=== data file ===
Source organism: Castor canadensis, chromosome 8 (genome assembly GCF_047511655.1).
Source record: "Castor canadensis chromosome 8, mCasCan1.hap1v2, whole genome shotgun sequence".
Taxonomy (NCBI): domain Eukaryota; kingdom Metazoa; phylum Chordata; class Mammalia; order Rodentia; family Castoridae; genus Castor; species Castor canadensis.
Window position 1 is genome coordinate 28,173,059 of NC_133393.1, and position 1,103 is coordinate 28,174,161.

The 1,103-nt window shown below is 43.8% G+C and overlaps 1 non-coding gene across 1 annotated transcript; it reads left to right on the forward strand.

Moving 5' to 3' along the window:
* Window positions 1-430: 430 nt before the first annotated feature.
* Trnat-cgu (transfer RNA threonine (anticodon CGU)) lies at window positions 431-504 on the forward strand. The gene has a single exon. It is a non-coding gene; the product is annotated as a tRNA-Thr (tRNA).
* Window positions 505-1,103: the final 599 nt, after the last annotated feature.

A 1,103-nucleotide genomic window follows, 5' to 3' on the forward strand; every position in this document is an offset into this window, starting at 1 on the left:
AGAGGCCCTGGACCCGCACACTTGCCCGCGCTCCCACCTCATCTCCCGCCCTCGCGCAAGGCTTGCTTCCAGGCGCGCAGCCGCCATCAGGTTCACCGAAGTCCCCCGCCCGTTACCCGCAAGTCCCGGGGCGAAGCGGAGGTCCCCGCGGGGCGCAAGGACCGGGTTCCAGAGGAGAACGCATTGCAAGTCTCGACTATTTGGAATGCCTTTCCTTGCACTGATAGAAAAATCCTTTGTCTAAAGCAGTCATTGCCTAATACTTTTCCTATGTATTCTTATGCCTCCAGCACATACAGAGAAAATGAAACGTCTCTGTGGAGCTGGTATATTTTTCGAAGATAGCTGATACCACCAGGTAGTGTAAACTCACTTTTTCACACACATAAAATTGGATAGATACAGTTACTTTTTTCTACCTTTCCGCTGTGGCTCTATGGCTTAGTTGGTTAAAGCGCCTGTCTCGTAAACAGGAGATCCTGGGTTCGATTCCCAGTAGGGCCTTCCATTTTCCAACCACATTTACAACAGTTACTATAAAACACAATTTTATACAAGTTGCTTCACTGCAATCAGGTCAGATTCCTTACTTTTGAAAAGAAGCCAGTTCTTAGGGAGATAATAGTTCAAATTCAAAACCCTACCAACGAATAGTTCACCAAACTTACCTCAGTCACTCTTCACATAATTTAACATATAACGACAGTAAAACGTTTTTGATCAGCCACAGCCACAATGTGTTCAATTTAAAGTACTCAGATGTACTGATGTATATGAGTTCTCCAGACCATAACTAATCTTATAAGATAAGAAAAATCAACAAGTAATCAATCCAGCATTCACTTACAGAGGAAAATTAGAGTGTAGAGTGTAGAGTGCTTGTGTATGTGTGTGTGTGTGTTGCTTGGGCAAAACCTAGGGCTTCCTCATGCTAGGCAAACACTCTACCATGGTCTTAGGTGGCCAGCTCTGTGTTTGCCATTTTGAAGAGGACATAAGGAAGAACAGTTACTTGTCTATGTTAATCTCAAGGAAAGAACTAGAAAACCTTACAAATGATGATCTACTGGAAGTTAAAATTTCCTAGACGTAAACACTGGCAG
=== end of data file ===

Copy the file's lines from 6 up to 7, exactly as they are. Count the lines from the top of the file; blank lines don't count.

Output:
Moving 5' to 3' along the window:
* Window positions 1-430: 430 nt before the first annotated feature.